Just a side note here. The question of drinking will forever haunt the Baptist church. The NT does not forbid drinking; HOWEVER, it does not encourage it either as some people act. Remember that drinking was not a part of Timothy's life at all. In fact Paul had to command Timothy to drink some wine because Timothy was such a tea-totaller. The NT does allow drinking but only in moderation. (Other things might enter into consideration when dealing with this topic; however, this seems to be the biblical response to alcohol.)
The third category of qualifications concerns the sbility to handle the Bible: "holding fast the faithful word which is in accordance with the teaching that he may be able both to exhort in sound doctrine and to refute those who contradict" (1:9). Too often ministers just want to "praise God" and visit the sick. They want to have fun times with lots of fellowship. They refuse to devote themselves to a serious study of God's Word so that they can deal with the onslaught of heretical teachings their flock faces. It is by no means an accident that the Mormons and Jehovah Witnesses have thrived in areas dominated by Baptists. We teach and preach that people should love God and be good; however, we have not indoctrinated them with the major truths of the gospel.
We may not think this all that important; however, other churches indoctrinate their people. When I was staying with some Catholic friends in England during spring break 2001, my Catholic host was talking about Jesus being God. You don't hear that said very often in Baptist churches. We're talking about missions--which is good; we're talking about being good--which is good; yet we tend to fail to emphasize the major tenets of our faith and to provide evidence for them. To paraphrase Jesus, we should have done the former without neglecting the latter (Matt. 23:23). No one in the church should be more versed in doctrine than the ministers.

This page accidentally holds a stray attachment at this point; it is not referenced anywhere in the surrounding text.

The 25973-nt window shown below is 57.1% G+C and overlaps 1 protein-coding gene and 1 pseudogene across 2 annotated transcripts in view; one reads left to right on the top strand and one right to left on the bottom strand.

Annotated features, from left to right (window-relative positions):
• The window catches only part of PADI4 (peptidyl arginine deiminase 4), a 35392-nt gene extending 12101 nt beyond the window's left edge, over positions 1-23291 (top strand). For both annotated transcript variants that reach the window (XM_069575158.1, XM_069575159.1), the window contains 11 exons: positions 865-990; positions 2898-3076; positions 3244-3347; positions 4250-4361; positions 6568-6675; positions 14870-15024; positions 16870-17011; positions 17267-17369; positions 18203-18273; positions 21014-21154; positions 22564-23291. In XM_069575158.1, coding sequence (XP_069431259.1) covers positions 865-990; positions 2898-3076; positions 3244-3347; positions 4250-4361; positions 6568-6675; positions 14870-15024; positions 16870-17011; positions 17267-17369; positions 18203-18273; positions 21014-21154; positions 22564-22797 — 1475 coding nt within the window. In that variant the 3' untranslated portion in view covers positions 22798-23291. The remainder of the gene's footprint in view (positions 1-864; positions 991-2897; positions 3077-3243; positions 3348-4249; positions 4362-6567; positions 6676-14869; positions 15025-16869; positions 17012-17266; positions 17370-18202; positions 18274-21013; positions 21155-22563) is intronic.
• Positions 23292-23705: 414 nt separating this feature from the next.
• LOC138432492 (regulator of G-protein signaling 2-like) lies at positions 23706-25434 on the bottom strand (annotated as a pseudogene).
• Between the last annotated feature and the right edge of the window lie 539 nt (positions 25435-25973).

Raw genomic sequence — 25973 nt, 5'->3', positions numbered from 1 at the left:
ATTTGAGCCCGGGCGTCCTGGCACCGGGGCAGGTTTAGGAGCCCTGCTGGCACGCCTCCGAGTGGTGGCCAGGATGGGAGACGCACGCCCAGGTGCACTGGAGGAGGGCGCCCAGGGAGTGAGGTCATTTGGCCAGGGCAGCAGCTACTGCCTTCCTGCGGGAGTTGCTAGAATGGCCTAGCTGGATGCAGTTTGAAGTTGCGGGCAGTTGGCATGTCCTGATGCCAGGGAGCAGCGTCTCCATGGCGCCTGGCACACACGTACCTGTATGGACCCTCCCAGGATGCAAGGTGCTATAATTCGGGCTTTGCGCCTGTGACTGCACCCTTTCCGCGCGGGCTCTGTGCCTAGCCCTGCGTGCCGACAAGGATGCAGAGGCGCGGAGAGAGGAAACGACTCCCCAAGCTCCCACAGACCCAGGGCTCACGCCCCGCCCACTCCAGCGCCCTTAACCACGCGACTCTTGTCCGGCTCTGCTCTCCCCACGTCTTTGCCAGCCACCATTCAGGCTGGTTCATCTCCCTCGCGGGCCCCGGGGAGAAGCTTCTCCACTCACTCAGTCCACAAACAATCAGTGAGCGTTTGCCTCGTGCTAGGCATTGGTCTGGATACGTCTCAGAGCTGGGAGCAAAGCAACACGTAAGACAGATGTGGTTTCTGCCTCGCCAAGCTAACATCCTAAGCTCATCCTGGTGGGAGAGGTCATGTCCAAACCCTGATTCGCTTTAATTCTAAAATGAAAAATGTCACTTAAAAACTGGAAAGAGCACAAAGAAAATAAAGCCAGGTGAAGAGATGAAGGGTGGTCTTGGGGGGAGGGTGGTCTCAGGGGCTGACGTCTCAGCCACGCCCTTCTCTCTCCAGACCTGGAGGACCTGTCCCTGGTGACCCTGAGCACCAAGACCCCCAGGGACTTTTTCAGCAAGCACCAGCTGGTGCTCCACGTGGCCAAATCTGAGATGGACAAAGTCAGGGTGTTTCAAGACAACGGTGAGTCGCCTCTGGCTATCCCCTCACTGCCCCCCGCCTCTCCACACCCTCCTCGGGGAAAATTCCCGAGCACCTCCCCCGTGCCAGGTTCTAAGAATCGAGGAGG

Characteristics of the Heretics
Paul had earlier hinted about one characteristic of the heretics and their heresy. Apparently these heretical teachers were claiming that their teachings were superior to Paul's because they were the latest rage, the newest fad in town. [Paul's response that the truth was ancient because it was based upon promises God had made ages long ago (1:2).] Now Paul adds that this heresy was composed of Jewish myths and commandments of men.
Most of us are familiar with the concept of "the commandments of men." Jesus had to fight such a concept during His own earthly ministry because the Pharisees had taken God's commandments and added over 400 more of their own commandments to them. The term though "Jewish myths" clue us into another element in this heresy. Gnosticism which most likely grew out of this heresy focused on myths--myths which explained why matter is evil and the spirit is good, myths which told about demonic fortresses which barred a person's way to heaven, myths which gave away secret pass words so that we can overcome demons on our way to heaven, etc. Although Christianity deals with many of the same issues (why is evil in the world and how can I know for sure that I am going to heaven), Christianity is based upon God's revelation to you and me. God did not leave it up to you and to me to figure out how to be right with Him; He came to earth in the person of Jesus and told us how. Christianity is based upon revelation, not upon wishful speculation.
Paul informs us that we should not be surprised at these Cretan heretics. They are just like their Cretan ancestors who built a tomb for the head of the Greek gods Zeus. Because it was absurd to build a tomb for Zeus who could never die, Epiminides wrote: "Cretans are always liars, evil beasts, lazy gluttons." Paul's response? Like father, like son. These Cretan heretics were just like their Cretan fathers--absurd.
The Cretan heretics were not well-meaning scholars who had simply messed up. They were rebellious. They knew the truth of Christianity and rejected it. Paul's advice was that the church was not only to reject this teaching, it was also to silence these false teachers. The word "silence" here has behind it the idea of muzzling an animal. If that person was not willing to change, he would not be allowed to teach in the church.
Notice that these teachers were not engaged in legitimate dialogue and debate. Christians are not going to agree on everything. I appreciated Bernie Thompson telling me that I gave the teachers at the church freedom to teach what God has laid upon their hearts, even if those teachings did not agree with mine. For example, the timing of the rapture is not as critical as the fact that Jesus Christ is going to return. We can differ on the first and still get along; we're going to have a lot harder time getting along though if you deny the second. These heretical teachers are denying though the major tenets of our faith. They are to muzzled.